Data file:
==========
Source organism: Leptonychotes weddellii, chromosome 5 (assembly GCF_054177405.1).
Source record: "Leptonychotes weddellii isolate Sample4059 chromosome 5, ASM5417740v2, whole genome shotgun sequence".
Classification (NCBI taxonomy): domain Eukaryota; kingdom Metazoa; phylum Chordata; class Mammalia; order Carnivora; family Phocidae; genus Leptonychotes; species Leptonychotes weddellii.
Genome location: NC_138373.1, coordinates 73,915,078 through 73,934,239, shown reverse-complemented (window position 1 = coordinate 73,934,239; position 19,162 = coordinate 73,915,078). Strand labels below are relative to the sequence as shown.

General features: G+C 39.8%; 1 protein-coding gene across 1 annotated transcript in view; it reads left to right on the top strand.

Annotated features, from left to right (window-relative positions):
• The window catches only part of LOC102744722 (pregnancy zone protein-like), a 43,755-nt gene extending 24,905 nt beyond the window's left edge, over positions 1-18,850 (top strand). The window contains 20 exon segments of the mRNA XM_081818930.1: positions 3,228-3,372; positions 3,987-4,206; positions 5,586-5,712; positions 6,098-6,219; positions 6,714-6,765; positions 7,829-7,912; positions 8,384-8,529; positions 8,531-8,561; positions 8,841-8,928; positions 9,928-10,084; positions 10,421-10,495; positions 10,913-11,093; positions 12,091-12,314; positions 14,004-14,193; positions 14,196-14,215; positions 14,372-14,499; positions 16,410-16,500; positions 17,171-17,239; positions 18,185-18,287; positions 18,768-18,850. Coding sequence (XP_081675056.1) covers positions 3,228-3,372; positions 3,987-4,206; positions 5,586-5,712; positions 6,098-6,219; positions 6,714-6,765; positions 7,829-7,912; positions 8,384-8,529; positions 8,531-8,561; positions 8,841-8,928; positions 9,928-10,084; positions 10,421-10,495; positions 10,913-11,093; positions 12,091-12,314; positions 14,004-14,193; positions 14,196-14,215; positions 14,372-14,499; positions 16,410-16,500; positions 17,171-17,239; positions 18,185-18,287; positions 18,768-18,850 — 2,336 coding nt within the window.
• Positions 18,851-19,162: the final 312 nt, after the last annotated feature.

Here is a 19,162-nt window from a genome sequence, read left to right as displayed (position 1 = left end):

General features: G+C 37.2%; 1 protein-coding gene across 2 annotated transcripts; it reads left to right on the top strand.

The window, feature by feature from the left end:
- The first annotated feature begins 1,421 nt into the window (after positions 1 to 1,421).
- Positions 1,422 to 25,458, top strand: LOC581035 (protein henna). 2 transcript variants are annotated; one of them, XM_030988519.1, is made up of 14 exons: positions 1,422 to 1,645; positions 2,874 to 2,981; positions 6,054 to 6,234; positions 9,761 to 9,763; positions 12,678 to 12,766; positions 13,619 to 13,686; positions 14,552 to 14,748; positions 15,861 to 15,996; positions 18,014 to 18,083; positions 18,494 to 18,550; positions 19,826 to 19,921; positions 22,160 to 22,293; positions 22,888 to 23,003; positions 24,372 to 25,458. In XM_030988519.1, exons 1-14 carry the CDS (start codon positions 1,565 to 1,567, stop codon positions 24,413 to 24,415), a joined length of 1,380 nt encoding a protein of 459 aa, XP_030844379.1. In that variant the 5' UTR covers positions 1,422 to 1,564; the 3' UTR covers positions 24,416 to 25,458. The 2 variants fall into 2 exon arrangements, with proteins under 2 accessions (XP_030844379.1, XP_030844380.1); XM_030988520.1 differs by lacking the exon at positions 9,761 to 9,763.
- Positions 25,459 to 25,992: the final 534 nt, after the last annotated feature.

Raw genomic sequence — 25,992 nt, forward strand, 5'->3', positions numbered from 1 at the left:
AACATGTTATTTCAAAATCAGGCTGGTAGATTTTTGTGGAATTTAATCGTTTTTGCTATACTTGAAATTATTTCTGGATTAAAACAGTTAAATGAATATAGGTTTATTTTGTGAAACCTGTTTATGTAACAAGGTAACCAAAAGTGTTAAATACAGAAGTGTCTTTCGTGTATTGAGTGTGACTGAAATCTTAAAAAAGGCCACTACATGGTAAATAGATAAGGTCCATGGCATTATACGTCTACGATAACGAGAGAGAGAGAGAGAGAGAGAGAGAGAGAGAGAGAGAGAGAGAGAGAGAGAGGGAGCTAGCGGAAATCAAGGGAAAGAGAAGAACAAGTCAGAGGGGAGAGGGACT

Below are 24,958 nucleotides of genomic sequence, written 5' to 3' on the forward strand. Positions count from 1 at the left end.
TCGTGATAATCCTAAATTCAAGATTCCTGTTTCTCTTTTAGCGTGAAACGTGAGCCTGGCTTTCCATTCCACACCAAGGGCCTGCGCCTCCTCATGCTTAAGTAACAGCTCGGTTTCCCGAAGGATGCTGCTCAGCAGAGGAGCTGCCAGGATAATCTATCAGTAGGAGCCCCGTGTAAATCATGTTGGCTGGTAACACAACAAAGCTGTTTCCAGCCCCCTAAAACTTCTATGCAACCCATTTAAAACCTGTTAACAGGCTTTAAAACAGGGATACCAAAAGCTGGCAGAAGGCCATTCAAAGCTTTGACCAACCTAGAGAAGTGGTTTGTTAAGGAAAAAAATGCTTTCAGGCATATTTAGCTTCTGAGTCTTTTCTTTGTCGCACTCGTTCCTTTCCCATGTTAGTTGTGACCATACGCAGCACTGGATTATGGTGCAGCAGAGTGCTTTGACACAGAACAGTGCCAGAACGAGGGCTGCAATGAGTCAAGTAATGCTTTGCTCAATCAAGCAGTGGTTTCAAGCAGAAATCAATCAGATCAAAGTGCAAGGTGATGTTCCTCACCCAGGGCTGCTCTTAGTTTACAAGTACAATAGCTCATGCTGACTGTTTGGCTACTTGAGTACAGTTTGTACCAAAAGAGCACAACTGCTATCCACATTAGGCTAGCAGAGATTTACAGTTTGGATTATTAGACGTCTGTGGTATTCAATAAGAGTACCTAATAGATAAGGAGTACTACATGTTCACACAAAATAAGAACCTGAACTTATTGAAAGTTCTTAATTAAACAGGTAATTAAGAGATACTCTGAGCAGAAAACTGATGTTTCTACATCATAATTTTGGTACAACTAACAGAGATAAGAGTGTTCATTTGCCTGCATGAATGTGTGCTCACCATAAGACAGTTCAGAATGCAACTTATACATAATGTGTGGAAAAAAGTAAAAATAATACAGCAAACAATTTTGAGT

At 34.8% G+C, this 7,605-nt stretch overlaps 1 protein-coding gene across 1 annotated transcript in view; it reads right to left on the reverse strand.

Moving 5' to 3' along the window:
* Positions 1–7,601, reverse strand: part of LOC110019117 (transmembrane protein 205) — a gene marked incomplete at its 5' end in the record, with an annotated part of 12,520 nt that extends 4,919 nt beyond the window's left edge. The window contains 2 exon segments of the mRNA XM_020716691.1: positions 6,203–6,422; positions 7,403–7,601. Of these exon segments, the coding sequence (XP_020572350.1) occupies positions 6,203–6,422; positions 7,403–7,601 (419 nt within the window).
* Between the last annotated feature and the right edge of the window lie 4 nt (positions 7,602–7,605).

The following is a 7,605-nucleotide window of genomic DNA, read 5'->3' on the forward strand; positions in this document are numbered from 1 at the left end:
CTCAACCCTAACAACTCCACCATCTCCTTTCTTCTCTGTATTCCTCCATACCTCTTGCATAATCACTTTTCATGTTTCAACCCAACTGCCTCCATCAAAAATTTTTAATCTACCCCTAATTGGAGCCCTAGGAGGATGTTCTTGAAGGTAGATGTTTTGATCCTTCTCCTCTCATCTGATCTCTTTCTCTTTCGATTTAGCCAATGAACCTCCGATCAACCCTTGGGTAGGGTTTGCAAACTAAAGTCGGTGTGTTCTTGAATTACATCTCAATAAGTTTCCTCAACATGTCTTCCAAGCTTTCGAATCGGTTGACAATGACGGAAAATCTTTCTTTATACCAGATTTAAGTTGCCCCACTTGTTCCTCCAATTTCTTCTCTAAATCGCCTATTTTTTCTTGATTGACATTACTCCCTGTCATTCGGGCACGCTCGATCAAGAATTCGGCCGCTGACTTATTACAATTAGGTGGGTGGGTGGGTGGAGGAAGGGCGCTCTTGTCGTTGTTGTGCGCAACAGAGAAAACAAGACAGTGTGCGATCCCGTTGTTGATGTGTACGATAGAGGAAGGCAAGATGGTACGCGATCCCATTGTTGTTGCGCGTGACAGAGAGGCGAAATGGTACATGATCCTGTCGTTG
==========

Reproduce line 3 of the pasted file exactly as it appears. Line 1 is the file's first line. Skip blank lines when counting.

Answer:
Classification (NCBI taxonomy): domain Eukaryota; kingdom Metazoa; phylum Chordata; class Mammalia; order Carnivora; family Phocidae; genus Leptonychotes; species Leptonychotes weddellii.